Byrne et al. (1996) suggested that fields of broken clouds cause averaged photon pathlengths to be greater than those predicted by plane-parallel radiative transfer calculations, especially within and under cloud layers. Therefore, there is a possibility that black carbon within and below broken-cloud fields, and the water vapor continuum, which is largely confined in the lower atmosphere, may lead to significant enhanced absorption in realistic cloudy atmospheres. This section presents results pertaining to the impact of cloud geometry on the effects of black carbon aerosol and water vapor continuum.

a. Black carbon aerosol

Measurements of black carbon made near the surface and by aircraft suggest that typical black carbon concentrations several hundred miles away from major industrial or urban sources vary between 0.05 and 0.3 μg m−3 (Pinnick et al. 1993; Chylek et al. 1996). Typical black carbon concentrations near medium-sized urban areas are between 0.5 and 2 μg m−3, while reported concentrations near major industrial or urban sources can be as large as 10 μg m−3. In addition to industrial and urban sources, black carbon can also be produced by biomass burning. Recent data from aircraft observations in Nova Scotia, Canada, show that concentrations were increased from ∼0.1 to ∼1.0 μg m−3 by a forest fire in central Quebec, Canada; the smoke covered the Canadian Maritime Provinces and Maine on 22 August 1995 (P. Chylek 1997, personal communication).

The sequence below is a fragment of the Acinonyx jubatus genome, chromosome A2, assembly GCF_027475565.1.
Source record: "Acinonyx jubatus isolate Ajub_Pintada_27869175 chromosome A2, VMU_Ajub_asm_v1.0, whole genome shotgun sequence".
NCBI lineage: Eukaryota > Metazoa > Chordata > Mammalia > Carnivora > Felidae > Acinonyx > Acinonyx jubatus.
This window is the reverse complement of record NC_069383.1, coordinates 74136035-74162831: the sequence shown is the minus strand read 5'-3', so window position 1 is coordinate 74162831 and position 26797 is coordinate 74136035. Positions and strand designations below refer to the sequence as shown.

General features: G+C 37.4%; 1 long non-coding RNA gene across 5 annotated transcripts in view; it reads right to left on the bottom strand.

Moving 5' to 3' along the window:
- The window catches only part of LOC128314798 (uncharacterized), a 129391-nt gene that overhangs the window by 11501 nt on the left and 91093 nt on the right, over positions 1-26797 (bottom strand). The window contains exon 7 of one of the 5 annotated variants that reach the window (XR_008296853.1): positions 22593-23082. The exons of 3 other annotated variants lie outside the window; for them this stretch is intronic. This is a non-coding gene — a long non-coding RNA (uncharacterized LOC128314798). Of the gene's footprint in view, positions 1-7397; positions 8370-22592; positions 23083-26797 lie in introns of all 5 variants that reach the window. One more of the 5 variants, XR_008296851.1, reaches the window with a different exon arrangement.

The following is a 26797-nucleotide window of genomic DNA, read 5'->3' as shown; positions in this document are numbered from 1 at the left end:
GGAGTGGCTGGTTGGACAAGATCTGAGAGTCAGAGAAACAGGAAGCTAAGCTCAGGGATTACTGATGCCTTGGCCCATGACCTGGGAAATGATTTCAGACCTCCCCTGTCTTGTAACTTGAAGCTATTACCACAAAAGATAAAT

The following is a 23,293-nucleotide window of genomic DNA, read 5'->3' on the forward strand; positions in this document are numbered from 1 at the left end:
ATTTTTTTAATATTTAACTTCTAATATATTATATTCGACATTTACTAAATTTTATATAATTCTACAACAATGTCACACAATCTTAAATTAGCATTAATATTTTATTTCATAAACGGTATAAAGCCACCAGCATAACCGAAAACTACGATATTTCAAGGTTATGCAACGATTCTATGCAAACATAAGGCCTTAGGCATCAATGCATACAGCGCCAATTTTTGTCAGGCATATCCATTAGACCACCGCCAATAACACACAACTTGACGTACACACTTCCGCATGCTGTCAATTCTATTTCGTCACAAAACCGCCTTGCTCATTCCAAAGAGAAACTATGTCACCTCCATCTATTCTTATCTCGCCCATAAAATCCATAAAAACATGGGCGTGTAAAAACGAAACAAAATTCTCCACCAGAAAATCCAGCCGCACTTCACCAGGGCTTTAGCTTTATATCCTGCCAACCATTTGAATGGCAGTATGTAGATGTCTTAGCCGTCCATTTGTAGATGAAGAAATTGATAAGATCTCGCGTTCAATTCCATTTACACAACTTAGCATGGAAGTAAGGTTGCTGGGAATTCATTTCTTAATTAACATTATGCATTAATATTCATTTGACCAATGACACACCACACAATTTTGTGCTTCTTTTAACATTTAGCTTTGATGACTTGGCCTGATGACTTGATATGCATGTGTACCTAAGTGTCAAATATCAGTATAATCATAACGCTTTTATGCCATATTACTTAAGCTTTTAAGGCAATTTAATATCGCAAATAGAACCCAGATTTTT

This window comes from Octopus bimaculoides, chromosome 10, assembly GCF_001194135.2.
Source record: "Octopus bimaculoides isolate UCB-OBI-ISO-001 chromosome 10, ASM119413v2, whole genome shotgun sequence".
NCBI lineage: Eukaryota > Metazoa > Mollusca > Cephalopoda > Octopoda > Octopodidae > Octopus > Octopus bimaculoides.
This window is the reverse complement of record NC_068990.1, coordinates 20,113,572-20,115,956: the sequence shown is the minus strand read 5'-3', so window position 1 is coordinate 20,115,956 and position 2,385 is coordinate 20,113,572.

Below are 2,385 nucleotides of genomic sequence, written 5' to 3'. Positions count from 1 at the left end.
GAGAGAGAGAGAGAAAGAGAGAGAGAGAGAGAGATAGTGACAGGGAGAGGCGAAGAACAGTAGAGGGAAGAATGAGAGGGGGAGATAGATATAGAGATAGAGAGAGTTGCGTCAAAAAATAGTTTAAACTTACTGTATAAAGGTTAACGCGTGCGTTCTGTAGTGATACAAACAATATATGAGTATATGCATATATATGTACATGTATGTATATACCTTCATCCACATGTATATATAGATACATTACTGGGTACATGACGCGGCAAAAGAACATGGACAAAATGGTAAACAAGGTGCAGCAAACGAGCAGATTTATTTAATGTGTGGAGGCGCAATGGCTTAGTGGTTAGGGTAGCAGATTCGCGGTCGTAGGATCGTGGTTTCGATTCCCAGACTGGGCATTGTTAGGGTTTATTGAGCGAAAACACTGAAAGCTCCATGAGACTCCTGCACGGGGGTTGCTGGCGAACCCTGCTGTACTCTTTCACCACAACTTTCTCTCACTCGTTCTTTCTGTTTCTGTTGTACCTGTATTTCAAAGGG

In our sensitivity study, we assume a black carbon concentration of 0.6 μg m−3. An aerosol layer is placed from 1 to 4 km in the tropical convective cloud system and from 0.5 to 2 km for the subtropical marine boundary cloud. The optical properties from d’Almeida et al. (1991) for the soot aerosol type are adopted. Using a black carbon density of 2 g cm−3 and a lognormal size distribution with the median radius of 0.0118 μm and a standard deviation of two (d’Almeida et al. 1991), we can derive the aerosol number density of ∼5000 cm−3.

Numerical results show that for the tropical convective cloud system at different stages with different solar zenith angles, black carbon aerosol increases domain-averaged atmospheric absorption by about 4–10 W m−2. For the subtropical marine boundary cloud, the increase in atmospheric absorption is about 3–5 W m−2. At low solar zenith angles, it is found that the ICA slightly underestimates the aerosol’s effect on atmospheric absorption. This is because the ICA neglects the photon leakage from the cloud sides. At all solar zenith angles considered for both cloud systems, differences between the aerosol’s effects estimated from the ICA and those from the 3D are less than 0.5 W m−2.

b. Water vapor continuum

It has long been recognized that an empirical continuum absorption related to water vapor is required to interpret observed absorption in the infrared and microwave spectral regions (e.g., Stephens and Tsay 1990). Water vapor continuum absorption in the solar spectrum is likely, but its magnitude is uncertain due to lack of measurements. The water vapor continuum absorption may be due to the far wings of the water molecule absorption lines or due to water molecule polymers. Chylek and Geldart (1997) obtained the first estimate of atmospheric absorption of solar radiation by water vapor dimers. Tso et al. (1998) has provided a more extensive and detailed quantum mechanical calculation of the water vapor dimer absorption cross section. Chylek et al. (1999) discussed the water dimer concentration and the effect of dimers on atmospheric solar absorption.